Archive - Jun 16, 2011
LINCOLN â€” As Max, an orphaned pit bull, used his teeth to rip bark from a tree just outside the Wellington Road shelter, Animal Control Officer Louann Noreau laughed, then uttered, â€śI think he was a logger in his past life.
â€śYou know, he just loves anything to do with trees,â€ť she stated early Tuesday afternoon. â€śHe'll climb them, swing from tree branches. If there's a tire swing around, he'll jump through the tire and swing his legs to gain momentum. He's just like a little boy.
Susanna J. Kelley-Magill
JOHNSTON - Susanna J. "Susan" Kelley-Magill, 93, of Johnston formerly of Pawtucket, died Monday at Briarcliffe Nursing Home. She was the wife of the late Francis L. Kelley and Robert A. Magill. Born in Pawtucket, she was a daughter of the late Andrew and Antonina N. (Spiec) Kuc.
She was employed as a secretary at Lincoln Junior-Senior High School for 12 years prior to her retirement in 1980. She had been a volunteer at Memorial Hospital and a member of St. Aidan's and St. Teresa's Senior Citizens.
Ronald J. McCormack
PAWTUCKET - Ronald J. McCormack died suddenly on Wednesday June 15, 2011 at home. He was 56 years old. He was the beloved son of Joan W. McCormack of Pawtucket, nephew of Patricia Whitaker of Franklin, MA and had several nieces and nephews. He was a life long resident of Pawtucket and a 37 year State of RI employee. He had attended Woodlawn Baptist Church. There are no calling hours and the funeral will be private.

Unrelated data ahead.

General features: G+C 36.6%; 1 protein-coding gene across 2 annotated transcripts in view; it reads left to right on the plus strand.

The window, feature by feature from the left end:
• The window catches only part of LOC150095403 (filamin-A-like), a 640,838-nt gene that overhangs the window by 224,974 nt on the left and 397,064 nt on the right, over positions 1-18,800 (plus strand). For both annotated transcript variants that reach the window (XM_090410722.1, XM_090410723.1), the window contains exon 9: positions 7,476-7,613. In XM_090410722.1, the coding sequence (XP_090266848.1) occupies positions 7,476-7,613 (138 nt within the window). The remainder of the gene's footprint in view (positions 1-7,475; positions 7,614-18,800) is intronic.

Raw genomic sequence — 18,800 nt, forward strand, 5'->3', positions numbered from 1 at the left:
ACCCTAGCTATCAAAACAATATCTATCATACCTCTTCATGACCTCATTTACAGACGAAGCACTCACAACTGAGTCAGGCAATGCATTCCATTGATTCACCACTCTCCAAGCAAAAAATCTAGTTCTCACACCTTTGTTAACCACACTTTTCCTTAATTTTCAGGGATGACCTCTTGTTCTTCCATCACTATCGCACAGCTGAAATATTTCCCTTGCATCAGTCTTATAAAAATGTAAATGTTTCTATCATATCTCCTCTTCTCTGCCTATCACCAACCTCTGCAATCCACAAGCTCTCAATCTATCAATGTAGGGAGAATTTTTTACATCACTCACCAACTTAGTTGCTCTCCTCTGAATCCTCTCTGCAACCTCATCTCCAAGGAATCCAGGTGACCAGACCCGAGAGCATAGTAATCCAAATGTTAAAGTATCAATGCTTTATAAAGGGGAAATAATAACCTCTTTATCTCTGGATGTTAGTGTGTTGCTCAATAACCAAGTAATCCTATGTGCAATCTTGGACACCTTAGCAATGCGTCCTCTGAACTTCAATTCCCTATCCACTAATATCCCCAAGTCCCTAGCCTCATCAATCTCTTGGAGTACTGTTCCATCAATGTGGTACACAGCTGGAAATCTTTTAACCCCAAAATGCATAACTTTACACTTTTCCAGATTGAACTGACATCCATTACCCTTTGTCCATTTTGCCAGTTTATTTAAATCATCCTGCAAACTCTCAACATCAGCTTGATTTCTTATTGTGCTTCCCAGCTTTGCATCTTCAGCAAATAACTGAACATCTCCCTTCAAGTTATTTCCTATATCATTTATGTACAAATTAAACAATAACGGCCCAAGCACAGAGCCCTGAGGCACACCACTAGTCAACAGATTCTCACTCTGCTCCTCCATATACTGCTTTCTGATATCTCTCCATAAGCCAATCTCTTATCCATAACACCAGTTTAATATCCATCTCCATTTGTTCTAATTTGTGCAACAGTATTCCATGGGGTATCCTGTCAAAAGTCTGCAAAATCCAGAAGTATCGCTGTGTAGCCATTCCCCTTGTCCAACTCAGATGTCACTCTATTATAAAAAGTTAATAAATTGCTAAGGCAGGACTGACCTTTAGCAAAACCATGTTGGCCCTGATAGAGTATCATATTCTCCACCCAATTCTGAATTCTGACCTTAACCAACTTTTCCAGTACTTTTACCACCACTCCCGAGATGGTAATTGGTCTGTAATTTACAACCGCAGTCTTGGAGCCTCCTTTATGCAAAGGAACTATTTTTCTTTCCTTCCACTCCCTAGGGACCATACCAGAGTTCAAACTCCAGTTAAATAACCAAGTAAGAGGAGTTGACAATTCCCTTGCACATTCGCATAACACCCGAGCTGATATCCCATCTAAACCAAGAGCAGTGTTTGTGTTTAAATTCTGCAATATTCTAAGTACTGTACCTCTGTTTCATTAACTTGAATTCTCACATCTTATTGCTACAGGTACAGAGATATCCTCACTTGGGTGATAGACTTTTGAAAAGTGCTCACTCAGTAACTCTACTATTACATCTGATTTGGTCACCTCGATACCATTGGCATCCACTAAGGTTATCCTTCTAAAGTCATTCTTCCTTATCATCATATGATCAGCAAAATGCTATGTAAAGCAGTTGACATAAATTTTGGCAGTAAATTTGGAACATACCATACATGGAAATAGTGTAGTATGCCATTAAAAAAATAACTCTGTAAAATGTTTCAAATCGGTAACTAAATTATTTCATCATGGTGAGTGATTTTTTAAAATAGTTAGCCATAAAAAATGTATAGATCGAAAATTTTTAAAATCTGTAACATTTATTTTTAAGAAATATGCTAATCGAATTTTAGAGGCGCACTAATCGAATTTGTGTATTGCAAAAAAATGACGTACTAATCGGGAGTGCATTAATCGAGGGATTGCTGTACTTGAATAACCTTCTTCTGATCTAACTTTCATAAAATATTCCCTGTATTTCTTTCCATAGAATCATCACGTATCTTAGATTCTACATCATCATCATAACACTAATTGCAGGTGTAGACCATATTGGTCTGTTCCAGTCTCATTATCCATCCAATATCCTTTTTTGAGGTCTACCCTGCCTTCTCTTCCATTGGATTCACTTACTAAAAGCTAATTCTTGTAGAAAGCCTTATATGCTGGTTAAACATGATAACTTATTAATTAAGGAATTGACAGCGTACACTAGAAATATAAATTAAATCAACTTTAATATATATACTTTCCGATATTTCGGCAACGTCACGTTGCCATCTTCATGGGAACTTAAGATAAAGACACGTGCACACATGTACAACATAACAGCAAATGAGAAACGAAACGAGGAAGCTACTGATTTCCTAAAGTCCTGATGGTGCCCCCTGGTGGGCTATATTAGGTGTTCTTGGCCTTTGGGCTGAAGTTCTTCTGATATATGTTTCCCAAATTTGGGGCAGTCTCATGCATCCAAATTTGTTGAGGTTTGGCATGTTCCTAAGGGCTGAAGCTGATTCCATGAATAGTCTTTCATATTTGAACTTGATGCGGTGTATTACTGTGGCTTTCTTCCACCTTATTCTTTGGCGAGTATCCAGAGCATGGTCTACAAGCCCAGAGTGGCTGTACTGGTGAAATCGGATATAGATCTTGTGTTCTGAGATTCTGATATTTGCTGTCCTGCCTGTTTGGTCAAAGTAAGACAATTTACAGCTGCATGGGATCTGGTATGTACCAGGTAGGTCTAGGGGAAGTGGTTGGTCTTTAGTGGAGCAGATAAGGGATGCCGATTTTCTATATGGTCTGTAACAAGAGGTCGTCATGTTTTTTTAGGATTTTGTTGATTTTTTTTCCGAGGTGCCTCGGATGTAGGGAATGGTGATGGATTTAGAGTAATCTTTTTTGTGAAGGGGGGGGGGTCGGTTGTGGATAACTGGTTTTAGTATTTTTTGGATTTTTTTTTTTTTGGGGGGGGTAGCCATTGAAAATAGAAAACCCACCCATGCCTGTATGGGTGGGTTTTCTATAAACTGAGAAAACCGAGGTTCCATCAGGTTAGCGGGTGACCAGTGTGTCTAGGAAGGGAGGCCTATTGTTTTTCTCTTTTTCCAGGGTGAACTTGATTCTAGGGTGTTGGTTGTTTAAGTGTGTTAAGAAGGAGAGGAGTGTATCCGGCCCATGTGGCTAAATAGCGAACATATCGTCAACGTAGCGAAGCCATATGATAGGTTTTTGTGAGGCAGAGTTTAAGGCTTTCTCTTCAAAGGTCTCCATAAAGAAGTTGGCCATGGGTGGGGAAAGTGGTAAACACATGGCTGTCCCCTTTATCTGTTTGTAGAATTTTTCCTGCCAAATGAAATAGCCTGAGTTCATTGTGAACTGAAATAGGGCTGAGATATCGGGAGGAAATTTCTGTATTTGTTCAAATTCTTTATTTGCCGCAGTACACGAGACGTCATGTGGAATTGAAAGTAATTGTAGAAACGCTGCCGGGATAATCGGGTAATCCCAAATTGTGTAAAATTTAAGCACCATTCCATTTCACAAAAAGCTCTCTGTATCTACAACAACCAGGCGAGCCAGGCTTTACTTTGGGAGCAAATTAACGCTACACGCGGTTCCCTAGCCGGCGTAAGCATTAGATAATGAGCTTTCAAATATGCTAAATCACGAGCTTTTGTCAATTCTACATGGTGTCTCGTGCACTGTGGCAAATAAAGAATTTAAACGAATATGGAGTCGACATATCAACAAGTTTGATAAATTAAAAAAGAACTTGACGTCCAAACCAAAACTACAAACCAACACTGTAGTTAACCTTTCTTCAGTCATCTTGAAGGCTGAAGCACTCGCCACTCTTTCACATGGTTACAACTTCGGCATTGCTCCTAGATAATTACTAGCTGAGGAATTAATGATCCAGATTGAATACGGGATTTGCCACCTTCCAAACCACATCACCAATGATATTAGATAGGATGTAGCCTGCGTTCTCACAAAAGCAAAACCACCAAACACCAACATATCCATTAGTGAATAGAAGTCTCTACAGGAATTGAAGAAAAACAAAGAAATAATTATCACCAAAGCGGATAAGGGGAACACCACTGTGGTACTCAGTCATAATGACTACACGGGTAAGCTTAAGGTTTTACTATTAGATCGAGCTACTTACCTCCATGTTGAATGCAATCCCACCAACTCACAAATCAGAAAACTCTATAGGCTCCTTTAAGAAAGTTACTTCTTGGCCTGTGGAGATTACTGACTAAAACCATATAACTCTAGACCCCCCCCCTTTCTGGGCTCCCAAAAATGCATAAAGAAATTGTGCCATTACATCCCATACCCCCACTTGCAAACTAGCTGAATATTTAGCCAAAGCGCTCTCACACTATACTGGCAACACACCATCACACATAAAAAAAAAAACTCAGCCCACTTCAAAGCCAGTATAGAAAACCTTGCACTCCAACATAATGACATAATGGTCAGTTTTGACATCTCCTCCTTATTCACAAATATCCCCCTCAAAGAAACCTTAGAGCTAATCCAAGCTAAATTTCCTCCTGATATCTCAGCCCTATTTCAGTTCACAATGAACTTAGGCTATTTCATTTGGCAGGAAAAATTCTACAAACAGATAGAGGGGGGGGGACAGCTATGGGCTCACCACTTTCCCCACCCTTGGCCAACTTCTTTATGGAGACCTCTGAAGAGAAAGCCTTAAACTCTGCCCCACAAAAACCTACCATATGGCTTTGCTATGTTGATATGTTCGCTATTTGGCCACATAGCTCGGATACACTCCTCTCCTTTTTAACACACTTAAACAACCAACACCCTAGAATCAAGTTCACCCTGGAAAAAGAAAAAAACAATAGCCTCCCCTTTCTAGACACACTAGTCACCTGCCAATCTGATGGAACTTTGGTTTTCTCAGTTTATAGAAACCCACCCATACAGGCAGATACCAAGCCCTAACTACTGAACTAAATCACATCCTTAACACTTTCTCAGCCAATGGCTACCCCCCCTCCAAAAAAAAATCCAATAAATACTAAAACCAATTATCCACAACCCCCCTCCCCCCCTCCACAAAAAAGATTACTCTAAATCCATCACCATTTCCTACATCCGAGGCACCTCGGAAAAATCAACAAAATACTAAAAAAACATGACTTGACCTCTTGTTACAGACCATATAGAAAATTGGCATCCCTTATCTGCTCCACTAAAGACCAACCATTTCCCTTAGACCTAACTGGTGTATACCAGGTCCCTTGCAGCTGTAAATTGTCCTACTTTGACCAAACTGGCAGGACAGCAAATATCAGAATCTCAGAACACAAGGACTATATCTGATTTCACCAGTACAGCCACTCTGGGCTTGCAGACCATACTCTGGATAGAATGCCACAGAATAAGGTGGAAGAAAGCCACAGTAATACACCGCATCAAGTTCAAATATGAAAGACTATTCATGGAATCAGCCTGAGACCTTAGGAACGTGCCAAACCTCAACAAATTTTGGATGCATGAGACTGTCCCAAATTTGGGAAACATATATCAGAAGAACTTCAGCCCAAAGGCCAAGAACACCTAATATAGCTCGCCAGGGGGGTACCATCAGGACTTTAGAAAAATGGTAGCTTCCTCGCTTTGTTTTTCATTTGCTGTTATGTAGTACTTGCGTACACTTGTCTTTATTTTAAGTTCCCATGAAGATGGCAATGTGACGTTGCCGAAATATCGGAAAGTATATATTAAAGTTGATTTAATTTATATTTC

This may sound like an altruistic plea, but baseball and wooden bats belong together. Those governing American Legion baseball in this state are inclined to agree, as board members have decided to eliminate the usage of aluminum in favor of a wooden-bat league.
This landmark change takes effect for the 2011 summer session, which is currently under way. Gone is the ringing â€śping!â€ť sound that ensues whenever an aluminum bat strikes a baseball. Expect to hear a â€ścrack!â€ť at your local Legion ball field, a natural emanation that figures to add great theater to this season.
Dave Adamonis Jr. knows his younger brother Bradâ€™s golf game as well as anyone.
Growing up in Cumberland, the two siblings, a mere four years apart in age, spent endless hours on the links during their childhood years and beyond. Although more than 1,000 miles separate them now, they still keep in close contact, talking about golf and their personal lives.
â€śEven though Brad lives in Florida,â€ť Dave said, â€śwe still talk to each other every day.â€ť